Needs a little more scrubbing; beautiful amethyst quartz!

Needs a little more scrubbing; beautiful amethyst and smokey quartz!

Calcite crystals in close proximity to quartz vein

Quartz crystals in close proximity to quartz vein

 

Music News: Freq Modif Active

Been a while since my project Freq Modif has been active; but that sleeping beast awakes. Right now there is a Facebook page and a Soundcloud page. I have 25+ tracks ready to go online; I’m going to add them a few at a time–much like a glacier melts–so does the Freq Modif archive to create a constant stream…

[soundcloud url=”http://api.soundcloud.com/users/44238971″ params=”” width=” 100%” height=”450″ iframe=”true” /]

 

And the patch above was my dad’s; he was a Radarman in the Navy.  I love the patch and it hangs in the studio with all the electronics equipment!

Moog Modular Schematic Blueprints :: Obliq Museum

Moog 901-A Oscillator Controller

Moog 901-A Oscillator Controller, Drawing 1100, July 2, 1969

About 16 years ago I bought a PolyMoog Synthesizer from a Pawn Shop up in Brighton.  It was in good shape and came with the PolyPedal, but didn’t have the legs or power cord.  I found a computer power cord in the shop and asked the broker if I could give it a try.  At first he was reluctant, but then allowed me to try.  It acted as if it had a stuck key; I knew this could be a much bigger issue than just a key; so I talked to him and got a really good deal on it!

I bought the schematics and operations manuals online and took it apart and looked to see if it was something mechanical or “simple”…but I was unable to figure out the issue.  I figured I’d send it out to a tech sometime; but given its weight I wanted the tech to be close to home.  Meanwhile, I found a PolyMoog Road Kit on eBay and I won that auction.  This parts kit was essential for bands who were on the road with one of these beasts, so I was told.  This came from a former employee that worked in the Moog Trumansburg Factory.  He included with this auction lot several Moog schematic blueprints and an EMU modular catalog!!!  *BONUS* 🙂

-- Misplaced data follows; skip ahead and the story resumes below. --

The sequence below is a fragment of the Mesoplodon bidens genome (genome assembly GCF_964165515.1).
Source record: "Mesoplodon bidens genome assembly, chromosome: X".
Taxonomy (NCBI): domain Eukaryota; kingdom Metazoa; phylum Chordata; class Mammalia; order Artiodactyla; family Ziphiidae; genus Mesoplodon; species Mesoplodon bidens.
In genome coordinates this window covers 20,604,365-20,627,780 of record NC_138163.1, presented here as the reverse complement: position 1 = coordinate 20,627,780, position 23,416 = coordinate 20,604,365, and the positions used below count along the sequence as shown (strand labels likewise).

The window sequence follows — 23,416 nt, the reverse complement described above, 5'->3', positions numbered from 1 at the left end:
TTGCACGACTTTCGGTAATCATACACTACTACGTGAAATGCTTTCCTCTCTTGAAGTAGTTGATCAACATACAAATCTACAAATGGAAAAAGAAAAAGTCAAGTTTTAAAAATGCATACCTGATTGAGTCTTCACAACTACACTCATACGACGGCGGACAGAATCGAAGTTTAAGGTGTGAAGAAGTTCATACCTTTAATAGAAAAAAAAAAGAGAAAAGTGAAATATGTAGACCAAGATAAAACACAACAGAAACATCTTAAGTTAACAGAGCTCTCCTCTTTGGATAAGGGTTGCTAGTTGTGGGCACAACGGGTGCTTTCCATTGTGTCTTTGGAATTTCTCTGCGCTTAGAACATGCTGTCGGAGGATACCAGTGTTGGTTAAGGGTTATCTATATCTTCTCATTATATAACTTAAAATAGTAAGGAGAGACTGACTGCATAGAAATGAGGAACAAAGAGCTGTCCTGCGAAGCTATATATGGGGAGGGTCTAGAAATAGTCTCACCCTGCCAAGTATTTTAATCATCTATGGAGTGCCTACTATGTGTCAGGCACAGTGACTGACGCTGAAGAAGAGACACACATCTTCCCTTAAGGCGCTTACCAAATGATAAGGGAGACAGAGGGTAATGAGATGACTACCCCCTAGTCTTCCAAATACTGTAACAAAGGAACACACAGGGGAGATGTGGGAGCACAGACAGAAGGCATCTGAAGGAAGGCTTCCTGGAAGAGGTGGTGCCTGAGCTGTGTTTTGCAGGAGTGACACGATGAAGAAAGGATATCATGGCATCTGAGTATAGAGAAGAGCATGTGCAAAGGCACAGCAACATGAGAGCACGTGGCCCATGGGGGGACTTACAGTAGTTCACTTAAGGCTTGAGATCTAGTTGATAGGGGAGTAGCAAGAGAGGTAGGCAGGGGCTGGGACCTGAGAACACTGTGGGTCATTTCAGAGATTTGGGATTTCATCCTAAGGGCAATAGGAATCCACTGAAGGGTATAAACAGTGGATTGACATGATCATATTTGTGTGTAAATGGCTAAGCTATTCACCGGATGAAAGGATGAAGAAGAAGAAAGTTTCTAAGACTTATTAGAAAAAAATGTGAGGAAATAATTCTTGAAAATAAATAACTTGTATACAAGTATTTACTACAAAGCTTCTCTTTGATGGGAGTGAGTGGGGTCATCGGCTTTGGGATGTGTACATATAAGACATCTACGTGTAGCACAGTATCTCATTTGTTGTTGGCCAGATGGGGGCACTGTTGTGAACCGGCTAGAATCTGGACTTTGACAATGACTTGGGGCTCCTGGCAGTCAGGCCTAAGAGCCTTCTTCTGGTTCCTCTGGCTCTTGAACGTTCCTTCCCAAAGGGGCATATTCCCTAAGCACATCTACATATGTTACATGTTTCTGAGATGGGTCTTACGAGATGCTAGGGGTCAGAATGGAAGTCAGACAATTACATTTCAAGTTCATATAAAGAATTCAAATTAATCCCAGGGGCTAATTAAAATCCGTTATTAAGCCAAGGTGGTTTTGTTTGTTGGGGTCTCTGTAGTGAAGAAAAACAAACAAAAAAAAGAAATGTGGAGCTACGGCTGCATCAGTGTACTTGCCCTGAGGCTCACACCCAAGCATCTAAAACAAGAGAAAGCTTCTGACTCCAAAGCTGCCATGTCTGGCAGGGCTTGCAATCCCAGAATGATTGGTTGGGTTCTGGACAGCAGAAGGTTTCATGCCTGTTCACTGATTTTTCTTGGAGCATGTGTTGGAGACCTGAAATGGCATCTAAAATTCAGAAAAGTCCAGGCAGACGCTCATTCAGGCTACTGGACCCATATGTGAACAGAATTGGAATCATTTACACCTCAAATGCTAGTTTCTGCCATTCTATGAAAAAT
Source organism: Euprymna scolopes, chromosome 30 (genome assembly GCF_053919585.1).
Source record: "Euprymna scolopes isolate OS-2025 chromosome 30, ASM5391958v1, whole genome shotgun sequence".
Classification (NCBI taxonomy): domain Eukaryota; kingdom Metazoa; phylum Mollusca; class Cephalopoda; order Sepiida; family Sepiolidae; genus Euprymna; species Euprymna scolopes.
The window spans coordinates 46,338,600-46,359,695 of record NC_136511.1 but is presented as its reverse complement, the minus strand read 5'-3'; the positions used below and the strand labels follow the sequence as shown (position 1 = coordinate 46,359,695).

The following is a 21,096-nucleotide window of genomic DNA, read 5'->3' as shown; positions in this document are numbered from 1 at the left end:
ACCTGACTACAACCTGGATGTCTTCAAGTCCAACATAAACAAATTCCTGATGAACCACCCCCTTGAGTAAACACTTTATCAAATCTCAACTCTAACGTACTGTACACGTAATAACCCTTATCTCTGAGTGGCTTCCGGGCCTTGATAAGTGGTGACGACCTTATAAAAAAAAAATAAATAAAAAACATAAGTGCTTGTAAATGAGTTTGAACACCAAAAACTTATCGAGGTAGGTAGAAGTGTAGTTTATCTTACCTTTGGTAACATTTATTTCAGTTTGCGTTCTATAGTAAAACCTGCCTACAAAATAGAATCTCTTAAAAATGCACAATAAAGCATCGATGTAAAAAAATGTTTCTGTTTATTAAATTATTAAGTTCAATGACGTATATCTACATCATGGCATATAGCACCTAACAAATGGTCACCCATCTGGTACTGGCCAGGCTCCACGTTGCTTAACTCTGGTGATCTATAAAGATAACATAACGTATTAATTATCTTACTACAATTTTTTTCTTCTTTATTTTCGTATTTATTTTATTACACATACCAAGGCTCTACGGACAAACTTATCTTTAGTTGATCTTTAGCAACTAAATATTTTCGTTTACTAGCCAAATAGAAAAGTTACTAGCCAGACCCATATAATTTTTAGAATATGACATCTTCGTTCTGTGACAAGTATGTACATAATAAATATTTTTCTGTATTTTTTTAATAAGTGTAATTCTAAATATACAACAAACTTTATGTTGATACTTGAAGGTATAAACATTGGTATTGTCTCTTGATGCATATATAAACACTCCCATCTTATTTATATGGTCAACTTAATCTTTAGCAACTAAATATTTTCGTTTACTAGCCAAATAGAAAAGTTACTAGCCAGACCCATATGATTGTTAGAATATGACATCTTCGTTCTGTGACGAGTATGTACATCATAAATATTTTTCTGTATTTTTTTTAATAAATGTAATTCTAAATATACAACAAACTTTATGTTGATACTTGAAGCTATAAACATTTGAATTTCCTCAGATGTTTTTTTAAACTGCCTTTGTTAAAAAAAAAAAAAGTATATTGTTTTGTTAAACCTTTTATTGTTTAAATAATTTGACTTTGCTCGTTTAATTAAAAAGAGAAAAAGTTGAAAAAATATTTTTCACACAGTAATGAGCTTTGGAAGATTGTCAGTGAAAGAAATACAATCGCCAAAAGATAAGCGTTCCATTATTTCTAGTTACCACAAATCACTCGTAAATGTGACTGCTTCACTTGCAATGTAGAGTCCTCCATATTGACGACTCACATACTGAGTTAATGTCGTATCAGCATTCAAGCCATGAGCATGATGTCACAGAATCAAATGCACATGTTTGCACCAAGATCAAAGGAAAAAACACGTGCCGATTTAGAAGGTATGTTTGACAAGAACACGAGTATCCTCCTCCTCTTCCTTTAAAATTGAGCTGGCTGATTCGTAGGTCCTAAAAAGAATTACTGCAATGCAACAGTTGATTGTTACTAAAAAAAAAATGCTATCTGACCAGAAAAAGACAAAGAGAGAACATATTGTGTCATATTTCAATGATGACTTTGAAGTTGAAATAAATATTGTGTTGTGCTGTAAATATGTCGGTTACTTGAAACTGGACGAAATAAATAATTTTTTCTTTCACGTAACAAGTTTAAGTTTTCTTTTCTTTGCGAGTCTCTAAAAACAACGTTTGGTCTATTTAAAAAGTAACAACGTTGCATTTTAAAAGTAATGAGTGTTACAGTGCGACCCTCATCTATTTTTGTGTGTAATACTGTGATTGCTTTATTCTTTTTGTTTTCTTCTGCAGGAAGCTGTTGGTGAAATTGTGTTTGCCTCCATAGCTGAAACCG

Fast forward 15+ years… I found a great tech here locally just a few months back (Chris Rowland, offbeat electronics) — who I highly recommend, btw — who has put to good use that PolyMoog Road Kit.  I hope to get my Moog back in pristine working condition here shortly.  Meanwhile, I finally took some photos of these schematics that I have framed and hanging in my man-cave.  Click on them for a larger image; and some didn’t come out as clear as I wanted; if you want higher resolution let me know and I’ll work harder to get a better shot!

Here are some more schematics and a great article.

Here is the full list of schematics:

    • 901-A Oscillator Controller (July 2, 1969 #1000)
    • 901-C Output Stage (February 14, 1967 #1126)
    • 904-A Low Pass Filter (July 27, 1967 #1149)
    • 904-B High Pass Filter (December 1966 #1118)
    • 904-C Voltage Controlled Filter Coupler (July 14, 1967 #1148)
    • 905 Reverberation (July 26, 1966 #1104)
    • 910 Power Supply (March 8, 1965 #1058)
    • 911 Envelope Generator (August 14, 1968 #1220)
    • 911-A Dual Trigger Delay (July 13, 1967 #1146)
    • 912 Envelope Follower (March 10, 1967 #1130)
    • 914 Fixed Filter Bank (June 28, 1967 #1142)
    • 961 Controller
    • 1150 Ribbon Controller
    • Synthesizer 10 (December 30, 1969 #1374)
    • Console Panel 3 (February 27, 1968 #1170)

If you have any of these, or have images or links to others, please post in the comments; I would love to see more!  These look great framed and hanging on the walls!

Moog 904-A Low Pass Filter Schematic

Moog 904-A Low Pass Filter Schematic, Drawing 1149, July 25, 1967

Moog 904-B High Pass Filter Schematic

Moog 904-B High Pass Filter Schematic, Drawing 1118, December 1966

Moog 905 Reverberation Schematic

Moog 905 Reverberation Schematic, Drawing 1104, July 26, 1966

Moog 961 Controller Schematics

Moog 961 Interface Schematics

Moog Synthesizer 10 Schematics

Moog Synthesizer 10 Schematics, Drawing 1374, December 30, 1969